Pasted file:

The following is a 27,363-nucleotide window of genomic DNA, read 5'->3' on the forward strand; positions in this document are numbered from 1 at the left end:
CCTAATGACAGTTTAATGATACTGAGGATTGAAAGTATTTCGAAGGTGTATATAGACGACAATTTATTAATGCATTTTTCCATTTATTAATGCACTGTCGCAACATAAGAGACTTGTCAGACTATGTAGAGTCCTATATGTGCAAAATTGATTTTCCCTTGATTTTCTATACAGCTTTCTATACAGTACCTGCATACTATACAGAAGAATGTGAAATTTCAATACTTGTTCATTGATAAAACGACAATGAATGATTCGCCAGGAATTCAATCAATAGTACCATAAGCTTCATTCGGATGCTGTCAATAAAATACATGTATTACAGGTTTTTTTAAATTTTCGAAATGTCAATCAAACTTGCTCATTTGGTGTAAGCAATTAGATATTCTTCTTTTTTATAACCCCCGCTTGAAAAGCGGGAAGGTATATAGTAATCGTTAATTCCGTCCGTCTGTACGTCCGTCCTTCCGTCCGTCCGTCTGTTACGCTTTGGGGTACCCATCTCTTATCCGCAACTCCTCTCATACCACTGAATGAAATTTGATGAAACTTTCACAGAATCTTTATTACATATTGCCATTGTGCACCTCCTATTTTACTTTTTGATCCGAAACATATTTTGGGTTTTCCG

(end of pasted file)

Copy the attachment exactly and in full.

The following is a 27,363-nucleotide window of genomic DNA, read 5'->3' on the forward strand; positions in this document are numbered from 1 at the left end:
CCTAATGACAGTTTAATGATACTGAGGATTGAAAGTATTTCGAAGGTGTATATAGACGACAATTTATTAATGCATTTTTCCATTTATTAATGCACTGTCGCAACATAAGAGACTTGTCAGACTATGTAGAGTCCTATATGTGCAAAATTGATTTTCCCTTGATTTTCTATACAGCTTTCTATACAGTACCTGCATACTATACAGAAGAATGTGAAATTTCAATACTTGTTCATTGATAAAACGACAATGAATGATTCGCCAGGAATTCAATCAATAGTACCATAAGCTTCATTCGGATGCTGTCAATAAAATACATGTATTACAGGTTTTTTTAAATTTTCGAAATGTCAATCAAACTTGCTCATTTGGTGTAAGCAATTAGATATTCTTCTTTTTTATAACCCCCGCTTGAAAAGCGGGAAGGTATATAGTAATCGTTAATTCCGTCCGTCTGTACGTCCGTCCTTCCGTCCGTCCGTCTGTTACGCTTTGGGGTACCCATCTCTTATCCGCAACTCCTCTCATACCACTGAATGAAATTTGATGAAACTTTCACAGAATCTTTATTACATATTGCCATTGTGCACCTCCTATTTTACTTTTTGATCCGAAACATATTTTGGGTTTTCCG